Charleston Park Food Forest

By Caroline Bloomfield | November 7, 2022
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by Caroline Bloomfield
November 7, 2022

In Alva, Florida, summers are long, hot and oppressive, wet, and mostly cloudy. Winters rarely get the kind of cold that most of us are accustomed to. Even in the dead of winter, afternoons can get up into the 80s or high 70s. Alva’s yearly rainfall averages 54 inches, approximately two feet more than average in the U.S.

Ms. LaShay Russ is upbeat and enthusiastic about the community’s flourishing food forest. This project came into fruition when residents in this rural region of Florida could no longer obtain any fresh produce. An extreme food desert, this isolated area consists of about 80 acres that are surrounded by orange groves. A community of nearly 300 residents, it is miles from the nearest bus stop or store. Most residents are African American or Hispanic, elderly and/or have a chronic illness. The little town has one traffic light, one convenience store and one dollar store. With no public transportation, it sits off a state road with a 60 mph speed limit, and the closest grocery store is 11 miles away.

LaShay Russ applied for a Gardening Know How community gardening sponsorship with a goal to restore the approximately 12 x 30′ garden, and to purchase tools, seeds, plants and compost.

A man in a wheelchair waves at the camera

A man throws a bag of manure compost into a cinder block raised garden bed

Bowls of chopped dill, cucumbers, and green onions

Challenges Met

When an earlier version of a community garden was destroyed by one of Florida’s notorious storms, residents turned their focus to other pressing needs and the community garden languished. Now, making the transition from community garden to full forest is in full swing, and when it’s all finished, everything there will be edible

Although Charleston Park has a long history, the current food forest was developed to give residents of this community a fresh alternative to salty, processed foods. With such limited access to groceries, it was important to grow foods with different flavors, and vegetables that would sustain them as well as provide needed nutrition.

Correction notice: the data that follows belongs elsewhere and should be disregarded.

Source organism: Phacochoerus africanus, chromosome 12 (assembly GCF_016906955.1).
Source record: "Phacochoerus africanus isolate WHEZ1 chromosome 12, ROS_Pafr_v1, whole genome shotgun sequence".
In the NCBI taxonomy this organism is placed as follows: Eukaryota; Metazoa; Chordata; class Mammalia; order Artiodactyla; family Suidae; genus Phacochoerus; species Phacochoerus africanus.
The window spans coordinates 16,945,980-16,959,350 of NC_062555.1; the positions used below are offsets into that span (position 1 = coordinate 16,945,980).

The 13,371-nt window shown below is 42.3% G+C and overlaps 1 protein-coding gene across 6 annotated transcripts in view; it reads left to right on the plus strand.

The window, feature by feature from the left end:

In this steamy area, watering crops with well water is more crucial in the winter months. Unlike other regions in the country, a lack of water in the winter kills more plants than cold temperatures. Some vegetables have a better chance of thriving in the winter. Cold here means winter temperatures between the 40s and 70s. The food forest does have some shady areas for plants that don’t like so much sun and warmth. Summer work in the garden usually stops around noon or one o’clock due to the searing heat.

LaShay had a vision of creating a mural painted on the local community center. She wanted family names included in the art, and sees this as an historical reminder that people can grow anything, with or without a “green thumb.”

Feeding the Community

The food forest is already thriving. All kinds of herbs and vegetables, including tomatoes, okra, peppers and onions grow among the trees. Avocado, mango and grapefruit trees are plentiful. Seeds and plants are available to those who choose to grow at home. The community food pantry is open in the community center on Fridays and Tuesdays – and is open to anyone.

The food forest is maintained by volunteers. The idea of gardening whether here or at home is encouraged and promoted. Through the region’s nutrition program, master gardeners help out with tips on upkeep, reusing materials, general resourcefulness and how to keep costs down. Recently volunteers installed more raised beds and children in the community have been helping to paint them. The kids here are learning about gardening by planting seeds and being a part of the project.

This project is a wonderful example of how a group can overcome obstacles of harsh weather and severe food insecurity by working together. We thank LaShay Russ for her tireless work to nourish and enlighten this rather isolated community.

Every year, Gardening Know How awards $1,000 to 20 different, hand-picked garden projects across the United States and Canada. If your community or school garden has a growing, unmet need for more soil, seeds, fertilizers, building materials, or even just help getting the word out about your program, we’re ready and willing to help you meet those needs. As community gardens and school gardening programs spring up all over, we’re happy to do our part to help.

Interested in learning more about school or community gardens? Visit our Community Garden for Everyone page today.

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